#4 Build Your Test Environment

Dev/Test/CAT/Stage

Do you have a staging or test environment? What about a dev environment?

I used to hear that setting up such environments was overdoing it. I very much disagree.

Setting up these environments or at the very least a testing environment will allow you to test your upgraded components before making them in production. When creating this environment, it should match as close to possible as your production environment. I say “close as possible” as some larger enterprise environments won’t allow, from a budgetary, or logistical perspective, you to have the same setup as production.

In addition to replicating the production setup where possible, you should populate this platform from a copy of your production. For our applications, we include instructions on how one can set up a staging platform. All include steps in using a backup of your production environment to populate these additional platforms.

When I was managing Jira and Confluence it took a while to obtain all the environments I needed: Dev. Test & Prod HA (pre-Data Center) but when I received them, I was such a happy admin. For those that have yet to establish such environments, here is how I utilized the platforms.

How I used my environments:

Dev - This platform was pretty much anything you wanted to do, you could. It was primarily restricted to my fellow admins. We tested early look at plugins, custom configuration changes, as well as application upgrades, database upgrades, and more. A lot of things we tested never migrated to Test. And everything that migrated to Production HAD to hit Dev first unless it was a production hotfix (customization).

Test - This platform was controlled. We kept a calendar on what was placed on this platform. Workflow changes, plugin evaluations, etc. My team would test and verify first, and then open it up for user acceptance. Later I would implement load & performance testing on this platform.

Production HA - This was a cold-standby environment in the event production had a hard down due to the application, or other environmental impacts. I rotated between servers every quarter to ensure all configuration worked, replication worked, and we knew the process for hot swaps. For example; we encountered a disk latency issue on our primary production server. Given the time our infrastructure team needed to resolve this issue, I performed emergency maintenance and swapped to our standby server which was not affected. Convincing management to give me such a platform paid off big time.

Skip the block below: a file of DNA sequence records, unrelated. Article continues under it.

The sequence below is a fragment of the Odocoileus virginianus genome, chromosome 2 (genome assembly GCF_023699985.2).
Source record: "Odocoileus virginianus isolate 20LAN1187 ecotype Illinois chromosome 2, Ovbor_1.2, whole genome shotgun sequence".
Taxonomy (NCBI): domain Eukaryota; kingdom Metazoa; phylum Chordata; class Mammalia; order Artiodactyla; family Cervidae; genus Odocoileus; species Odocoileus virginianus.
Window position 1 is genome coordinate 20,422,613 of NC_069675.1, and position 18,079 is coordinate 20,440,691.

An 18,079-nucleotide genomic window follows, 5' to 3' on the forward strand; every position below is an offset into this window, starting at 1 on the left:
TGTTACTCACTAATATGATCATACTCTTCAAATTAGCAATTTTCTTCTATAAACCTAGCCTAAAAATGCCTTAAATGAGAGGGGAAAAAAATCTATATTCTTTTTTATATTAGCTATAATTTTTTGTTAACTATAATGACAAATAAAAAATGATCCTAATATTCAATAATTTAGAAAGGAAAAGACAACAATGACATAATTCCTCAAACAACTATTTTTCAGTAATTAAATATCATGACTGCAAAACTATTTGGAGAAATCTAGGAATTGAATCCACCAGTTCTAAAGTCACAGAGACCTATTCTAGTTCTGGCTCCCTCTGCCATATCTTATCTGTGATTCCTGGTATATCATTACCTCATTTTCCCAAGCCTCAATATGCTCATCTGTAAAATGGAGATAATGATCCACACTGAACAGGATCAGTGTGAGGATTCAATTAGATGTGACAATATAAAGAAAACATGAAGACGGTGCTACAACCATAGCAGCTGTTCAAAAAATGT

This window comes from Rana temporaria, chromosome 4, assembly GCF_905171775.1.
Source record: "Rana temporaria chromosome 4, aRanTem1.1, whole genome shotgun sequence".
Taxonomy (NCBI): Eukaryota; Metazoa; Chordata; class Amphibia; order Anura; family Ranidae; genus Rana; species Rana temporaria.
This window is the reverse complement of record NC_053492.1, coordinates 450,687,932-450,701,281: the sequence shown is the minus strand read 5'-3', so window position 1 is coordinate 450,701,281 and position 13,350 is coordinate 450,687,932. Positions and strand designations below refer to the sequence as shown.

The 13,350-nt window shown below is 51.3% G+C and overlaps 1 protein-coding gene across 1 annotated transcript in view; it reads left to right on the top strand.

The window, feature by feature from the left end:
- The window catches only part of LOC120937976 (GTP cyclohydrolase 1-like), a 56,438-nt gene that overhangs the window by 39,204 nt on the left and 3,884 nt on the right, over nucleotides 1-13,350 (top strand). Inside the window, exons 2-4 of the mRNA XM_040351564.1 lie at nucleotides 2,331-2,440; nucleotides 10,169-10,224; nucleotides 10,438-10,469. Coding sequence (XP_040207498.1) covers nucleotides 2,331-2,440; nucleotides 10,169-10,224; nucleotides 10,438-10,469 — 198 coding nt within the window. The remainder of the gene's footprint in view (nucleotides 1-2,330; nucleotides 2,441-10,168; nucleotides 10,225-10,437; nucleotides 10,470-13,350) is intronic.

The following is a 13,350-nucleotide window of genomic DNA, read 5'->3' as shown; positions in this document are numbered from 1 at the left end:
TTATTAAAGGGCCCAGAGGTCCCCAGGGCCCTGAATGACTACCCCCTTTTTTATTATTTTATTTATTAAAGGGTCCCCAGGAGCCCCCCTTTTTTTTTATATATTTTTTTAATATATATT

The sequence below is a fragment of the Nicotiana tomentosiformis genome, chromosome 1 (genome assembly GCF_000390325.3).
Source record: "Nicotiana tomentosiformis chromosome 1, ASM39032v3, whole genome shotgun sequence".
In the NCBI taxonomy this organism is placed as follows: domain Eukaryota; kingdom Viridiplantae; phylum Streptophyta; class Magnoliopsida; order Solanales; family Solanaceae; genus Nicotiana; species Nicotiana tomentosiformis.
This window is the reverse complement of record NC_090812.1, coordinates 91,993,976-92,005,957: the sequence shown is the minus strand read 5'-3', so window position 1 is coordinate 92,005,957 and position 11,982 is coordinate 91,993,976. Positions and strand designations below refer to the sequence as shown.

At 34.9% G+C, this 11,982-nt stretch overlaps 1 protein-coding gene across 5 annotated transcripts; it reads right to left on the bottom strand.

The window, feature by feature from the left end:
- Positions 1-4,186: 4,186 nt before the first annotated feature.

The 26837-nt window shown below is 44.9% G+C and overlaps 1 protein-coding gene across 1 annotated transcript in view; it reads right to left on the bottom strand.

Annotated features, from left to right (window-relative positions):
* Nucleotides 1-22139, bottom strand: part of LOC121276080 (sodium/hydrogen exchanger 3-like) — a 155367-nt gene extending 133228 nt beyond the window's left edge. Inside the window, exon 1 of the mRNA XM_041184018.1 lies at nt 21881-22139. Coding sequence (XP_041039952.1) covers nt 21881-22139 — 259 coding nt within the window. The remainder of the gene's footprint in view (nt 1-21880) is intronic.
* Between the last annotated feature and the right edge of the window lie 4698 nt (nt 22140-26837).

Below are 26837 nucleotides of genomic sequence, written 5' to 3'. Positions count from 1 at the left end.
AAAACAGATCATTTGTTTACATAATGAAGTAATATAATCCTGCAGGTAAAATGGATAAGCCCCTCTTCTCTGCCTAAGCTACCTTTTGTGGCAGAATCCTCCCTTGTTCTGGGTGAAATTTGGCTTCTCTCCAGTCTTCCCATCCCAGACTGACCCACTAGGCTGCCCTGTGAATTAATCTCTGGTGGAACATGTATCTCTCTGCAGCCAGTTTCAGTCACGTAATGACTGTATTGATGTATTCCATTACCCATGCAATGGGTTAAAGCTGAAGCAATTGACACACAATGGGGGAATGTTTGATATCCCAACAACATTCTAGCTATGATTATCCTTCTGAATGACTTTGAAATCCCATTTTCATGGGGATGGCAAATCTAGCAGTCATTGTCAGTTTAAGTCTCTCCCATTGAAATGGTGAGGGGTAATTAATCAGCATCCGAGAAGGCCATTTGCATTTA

In this step you will:

  • If you don’t have testing platforms, think about how you could use them and how they can benefit your process.

  • If you already have such environments, are you using them fully to test and prep changes before moving to prod?

#5 Backups

I have a few questions for you:

  • Do you have backups?

  • Do you know when they run?

  • Are the backups for the App and Database taken close together? Or are they hours apart?

  • Have you tested your backups?

Having a backup is key to your upgrade plan. Most Atlassian tools do have built-in automatic backups which are great for smaller instances but as you grow it is best to look into using an external system or any backup utilities we provide.

Now, you may be wondering “Duh, who doesn’t have backups?” There are many that find that they do not have a backup. Not just of the application but of the database and anything else they’ve modified. So, if you’re thinking to yourself “I don’t have a backup”, your number 1 priority is to get your systems backed up and your number 2 priority is to define your backup strategy.

I also recommend keeping your application and database backups as close together as possible so that there aren’t any gaps in data. This is critical when it comes to applications such as Bitbucket Server.

P.S. VM snapshots are not backups and your VM provider agrees.

In this step you will: